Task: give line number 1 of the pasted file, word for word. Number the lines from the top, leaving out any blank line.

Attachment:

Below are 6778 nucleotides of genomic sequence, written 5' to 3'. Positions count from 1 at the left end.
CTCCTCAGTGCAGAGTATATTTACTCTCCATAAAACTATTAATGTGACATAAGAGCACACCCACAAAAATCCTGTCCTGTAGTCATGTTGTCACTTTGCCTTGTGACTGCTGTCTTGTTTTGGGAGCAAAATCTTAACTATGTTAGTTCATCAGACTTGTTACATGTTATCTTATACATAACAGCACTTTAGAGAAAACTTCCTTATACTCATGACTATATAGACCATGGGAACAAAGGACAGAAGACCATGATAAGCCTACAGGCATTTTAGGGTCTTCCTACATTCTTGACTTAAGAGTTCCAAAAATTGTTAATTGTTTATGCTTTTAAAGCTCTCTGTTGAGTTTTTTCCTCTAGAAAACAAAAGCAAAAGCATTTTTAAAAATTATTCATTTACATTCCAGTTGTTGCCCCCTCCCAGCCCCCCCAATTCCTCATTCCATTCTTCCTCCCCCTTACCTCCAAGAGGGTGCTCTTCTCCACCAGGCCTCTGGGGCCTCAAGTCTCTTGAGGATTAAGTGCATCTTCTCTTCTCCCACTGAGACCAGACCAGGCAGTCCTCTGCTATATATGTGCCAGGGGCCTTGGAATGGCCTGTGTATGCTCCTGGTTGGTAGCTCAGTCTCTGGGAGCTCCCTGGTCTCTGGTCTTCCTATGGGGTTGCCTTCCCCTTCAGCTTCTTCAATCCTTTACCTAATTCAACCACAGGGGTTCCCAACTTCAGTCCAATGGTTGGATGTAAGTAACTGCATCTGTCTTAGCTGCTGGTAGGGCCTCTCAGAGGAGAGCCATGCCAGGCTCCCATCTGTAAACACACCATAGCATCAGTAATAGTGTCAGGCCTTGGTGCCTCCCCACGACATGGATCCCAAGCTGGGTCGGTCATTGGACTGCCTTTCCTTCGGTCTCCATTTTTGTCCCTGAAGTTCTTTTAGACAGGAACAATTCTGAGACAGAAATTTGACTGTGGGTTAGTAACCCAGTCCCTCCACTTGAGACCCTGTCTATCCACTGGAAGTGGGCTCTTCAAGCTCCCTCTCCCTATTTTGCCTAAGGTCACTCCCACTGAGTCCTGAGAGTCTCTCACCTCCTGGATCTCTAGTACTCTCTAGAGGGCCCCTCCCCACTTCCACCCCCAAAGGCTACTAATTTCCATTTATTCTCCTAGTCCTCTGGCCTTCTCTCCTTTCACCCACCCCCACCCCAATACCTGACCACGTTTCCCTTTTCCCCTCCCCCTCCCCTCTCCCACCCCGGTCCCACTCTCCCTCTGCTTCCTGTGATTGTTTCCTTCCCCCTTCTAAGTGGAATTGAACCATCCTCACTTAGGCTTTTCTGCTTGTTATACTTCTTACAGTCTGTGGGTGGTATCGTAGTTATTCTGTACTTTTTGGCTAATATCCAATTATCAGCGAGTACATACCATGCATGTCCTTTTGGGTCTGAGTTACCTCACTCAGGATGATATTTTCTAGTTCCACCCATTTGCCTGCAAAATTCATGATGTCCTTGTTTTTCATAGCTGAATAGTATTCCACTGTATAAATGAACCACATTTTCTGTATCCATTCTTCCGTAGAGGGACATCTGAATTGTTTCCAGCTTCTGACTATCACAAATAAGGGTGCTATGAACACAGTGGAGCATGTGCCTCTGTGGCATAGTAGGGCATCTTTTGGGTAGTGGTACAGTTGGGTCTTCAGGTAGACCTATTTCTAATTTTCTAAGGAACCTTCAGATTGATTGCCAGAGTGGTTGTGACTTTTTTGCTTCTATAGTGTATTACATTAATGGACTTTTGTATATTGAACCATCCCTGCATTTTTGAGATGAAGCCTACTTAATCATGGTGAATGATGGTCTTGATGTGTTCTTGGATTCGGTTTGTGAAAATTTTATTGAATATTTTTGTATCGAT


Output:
Below are 6778 nucleotides of genomic sequence, written 5' to 3'. Positions count from 1 at the left end.